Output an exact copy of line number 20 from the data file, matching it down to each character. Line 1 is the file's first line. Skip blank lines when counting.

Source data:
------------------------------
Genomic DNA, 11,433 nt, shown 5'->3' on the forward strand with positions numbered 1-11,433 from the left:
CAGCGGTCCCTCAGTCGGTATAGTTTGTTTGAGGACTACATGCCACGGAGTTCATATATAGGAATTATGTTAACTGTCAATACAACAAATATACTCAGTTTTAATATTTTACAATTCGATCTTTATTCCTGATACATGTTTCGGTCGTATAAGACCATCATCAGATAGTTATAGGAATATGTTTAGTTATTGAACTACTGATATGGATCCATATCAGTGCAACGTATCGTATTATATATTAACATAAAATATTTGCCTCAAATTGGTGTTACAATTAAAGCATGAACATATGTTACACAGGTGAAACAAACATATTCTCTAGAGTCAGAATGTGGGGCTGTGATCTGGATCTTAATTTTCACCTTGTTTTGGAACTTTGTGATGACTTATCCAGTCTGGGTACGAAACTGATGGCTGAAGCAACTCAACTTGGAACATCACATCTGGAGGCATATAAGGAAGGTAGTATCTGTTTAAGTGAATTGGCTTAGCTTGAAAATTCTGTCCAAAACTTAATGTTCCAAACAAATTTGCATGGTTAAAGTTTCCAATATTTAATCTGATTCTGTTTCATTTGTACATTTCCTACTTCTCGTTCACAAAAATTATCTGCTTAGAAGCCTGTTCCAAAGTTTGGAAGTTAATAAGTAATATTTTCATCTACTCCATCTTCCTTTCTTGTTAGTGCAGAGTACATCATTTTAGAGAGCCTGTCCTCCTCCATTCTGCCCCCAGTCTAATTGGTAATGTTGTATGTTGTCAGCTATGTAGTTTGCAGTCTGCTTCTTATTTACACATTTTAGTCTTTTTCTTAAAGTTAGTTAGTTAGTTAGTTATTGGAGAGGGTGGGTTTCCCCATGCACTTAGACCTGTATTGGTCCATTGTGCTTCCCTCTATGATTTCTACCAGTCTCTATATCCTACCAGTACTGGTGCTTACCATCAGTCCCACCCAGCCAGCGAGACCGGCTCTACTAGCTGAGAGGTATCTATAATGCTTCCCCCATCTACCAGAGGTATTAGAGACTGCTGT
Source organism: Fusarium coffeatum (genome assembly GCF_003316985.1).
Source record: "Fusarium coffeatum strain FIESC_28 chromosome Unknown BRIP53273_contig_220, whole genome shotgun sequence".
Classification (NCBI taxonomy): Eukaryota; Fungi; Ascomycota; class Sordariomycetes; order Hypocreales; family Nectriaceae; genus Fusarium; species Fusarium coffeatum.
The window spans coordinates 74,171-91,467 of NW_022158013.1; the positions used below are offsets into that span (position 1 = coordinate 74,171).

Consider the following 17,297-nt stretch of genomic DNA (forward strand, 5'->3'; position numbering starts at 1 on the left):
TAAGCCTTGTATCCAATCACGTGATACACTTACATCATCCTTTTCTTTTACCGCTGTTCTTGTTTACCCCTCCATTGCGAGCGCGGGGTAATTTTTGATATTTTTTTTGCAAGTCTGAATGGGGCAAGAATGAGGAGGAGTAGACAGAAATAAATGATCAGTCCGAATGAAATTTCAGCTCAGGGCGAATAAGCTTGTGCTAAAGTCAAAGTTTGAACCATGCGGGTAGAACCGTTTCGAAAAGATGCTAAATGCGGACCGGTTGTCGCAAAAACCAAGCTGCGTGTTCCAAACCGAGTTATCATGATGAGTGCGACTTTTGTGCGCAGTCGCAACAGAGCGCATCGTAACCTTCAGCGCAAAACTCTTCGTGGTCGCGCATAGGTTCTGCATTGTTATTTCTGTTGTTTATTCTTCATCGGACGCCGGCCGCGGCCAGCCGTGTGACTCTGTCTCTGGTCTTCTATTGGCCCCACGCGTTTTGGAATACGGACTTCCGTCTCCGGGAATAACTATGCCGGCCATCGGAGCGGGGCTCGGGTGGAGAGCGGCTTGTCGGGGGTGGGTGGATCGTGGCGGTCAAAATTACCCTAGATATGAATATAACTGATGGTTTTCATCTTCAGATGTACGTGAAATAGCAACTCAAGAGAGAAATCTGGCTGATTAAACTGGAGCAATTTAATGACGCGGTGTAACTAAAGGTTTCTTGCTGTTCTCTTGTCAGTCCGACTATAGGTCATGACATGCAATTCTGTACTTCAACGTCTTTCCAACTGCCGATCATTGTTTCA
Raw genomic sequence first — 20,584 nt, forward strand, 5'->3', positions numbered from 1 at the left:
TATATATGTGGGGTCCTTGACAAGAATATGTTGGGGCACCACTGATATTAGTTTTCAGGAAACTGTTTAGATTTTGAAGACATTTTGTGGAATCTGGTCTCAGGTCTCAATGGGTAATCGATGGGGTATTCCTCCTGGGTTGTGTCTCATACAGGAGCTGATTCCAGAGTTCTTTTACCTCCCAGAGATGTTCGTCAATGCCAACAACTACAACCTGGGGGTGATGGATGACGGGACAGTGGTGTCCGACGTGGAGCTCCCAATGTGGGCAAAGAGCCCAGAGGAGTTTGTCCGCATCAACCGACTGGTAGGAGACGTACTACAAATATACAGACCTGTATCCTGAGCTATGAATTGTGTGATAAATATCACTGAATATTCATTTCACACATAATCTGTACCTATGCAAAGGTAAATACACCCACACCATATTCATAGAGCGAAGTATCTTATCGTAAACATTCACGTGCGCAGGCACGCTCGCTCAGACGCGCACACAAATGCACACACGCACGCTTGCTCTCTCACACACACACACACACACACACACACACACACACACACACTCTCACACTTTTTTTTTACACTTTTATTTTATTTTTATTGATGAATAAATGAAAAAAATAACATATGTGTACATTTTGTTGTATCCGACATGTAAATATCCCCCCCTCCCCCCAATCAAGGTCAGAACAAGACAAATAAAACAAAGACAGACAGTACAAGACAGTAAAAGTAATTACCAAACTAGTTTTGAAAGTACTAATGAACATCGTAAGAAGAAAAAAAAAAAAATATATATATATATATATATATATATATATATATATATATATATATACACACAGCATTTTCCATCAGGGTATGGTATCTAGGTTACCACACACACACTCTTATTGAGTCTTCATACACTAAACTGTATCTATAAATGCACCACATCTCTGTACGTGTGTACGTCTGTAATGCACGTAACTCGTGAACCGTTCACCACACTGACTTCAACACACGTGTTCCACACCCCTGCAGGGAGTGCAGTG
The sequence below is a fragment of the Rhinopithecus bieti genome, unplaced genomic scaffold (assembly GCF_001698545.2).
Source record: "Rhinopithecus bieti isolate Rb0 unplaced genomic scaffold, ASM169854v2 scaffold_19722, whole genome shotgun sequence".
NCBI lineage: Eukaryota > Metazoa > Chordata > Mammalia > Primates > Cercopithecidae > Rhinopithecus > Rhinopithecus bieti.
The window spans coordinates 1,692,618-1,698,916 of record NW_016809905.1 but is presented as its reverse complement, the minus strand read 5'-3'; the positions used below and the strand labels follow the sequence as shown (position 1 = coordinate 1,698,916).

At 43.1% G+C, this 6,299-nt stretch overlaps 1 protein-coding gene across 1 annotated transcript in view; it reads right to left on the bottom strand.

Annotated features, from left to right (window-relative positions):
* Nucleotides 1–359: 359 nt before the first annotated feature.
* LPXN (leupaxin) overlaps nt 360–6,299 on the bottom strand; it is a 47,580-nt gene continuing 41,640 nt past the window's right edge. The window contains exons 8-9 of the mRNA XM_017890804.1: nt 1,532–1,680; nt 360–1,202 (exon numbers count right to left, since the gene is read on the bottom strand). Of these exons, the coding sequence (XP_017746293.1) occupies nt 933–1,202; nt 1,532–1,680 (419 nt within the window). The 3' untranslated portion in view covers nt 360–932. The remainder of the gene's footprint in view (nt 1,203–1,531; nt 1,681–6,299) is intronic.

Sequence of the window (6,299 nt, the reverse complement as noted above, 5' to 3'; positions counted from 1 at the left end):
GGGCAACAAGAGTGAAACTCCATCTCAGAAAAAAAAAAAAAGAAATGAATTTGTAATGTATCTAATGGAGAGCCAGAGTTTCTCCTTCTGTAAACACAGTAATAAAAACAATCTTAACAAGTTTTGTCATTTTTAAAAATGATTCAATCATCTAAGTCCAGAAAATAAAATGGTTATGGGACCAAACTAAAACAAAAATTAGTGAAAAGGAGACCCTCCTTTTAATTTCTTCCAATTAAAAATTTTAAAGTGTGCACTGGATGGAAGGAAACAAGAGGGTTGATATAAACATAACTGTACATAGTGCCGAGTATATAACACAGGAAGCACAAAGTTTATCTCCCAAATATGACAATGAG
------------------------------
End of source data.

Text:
GGGCAACAAGAGTGAAACTCCATCTCAGAAAAAAAAAAAAAGAAATGAATTTGTAATGTATCTAATGGAGAGCCAGAGTTTCTCCTTCTGTAAACACAGTAATAAAAACAATCTTAACAAGTTTTGTCATTTTTAAAAATGATTCAATCATCTAAGTCCAGAAAATAAAATGGTTATGGGACCAAACTAAAACAAAAATTAGTGAAAAGGAGACCCTCCTTTTAATTTCTTCCAATTAAAAATTTTAAAGTGTGCACTGGATGGAAGGAAACAAGAGGGTTGATATAAACATAACTGTACATAGTGCCGAGTATATAACACAGGAAGCACAAAGTTTATCTCCCAAATATGACAATGAG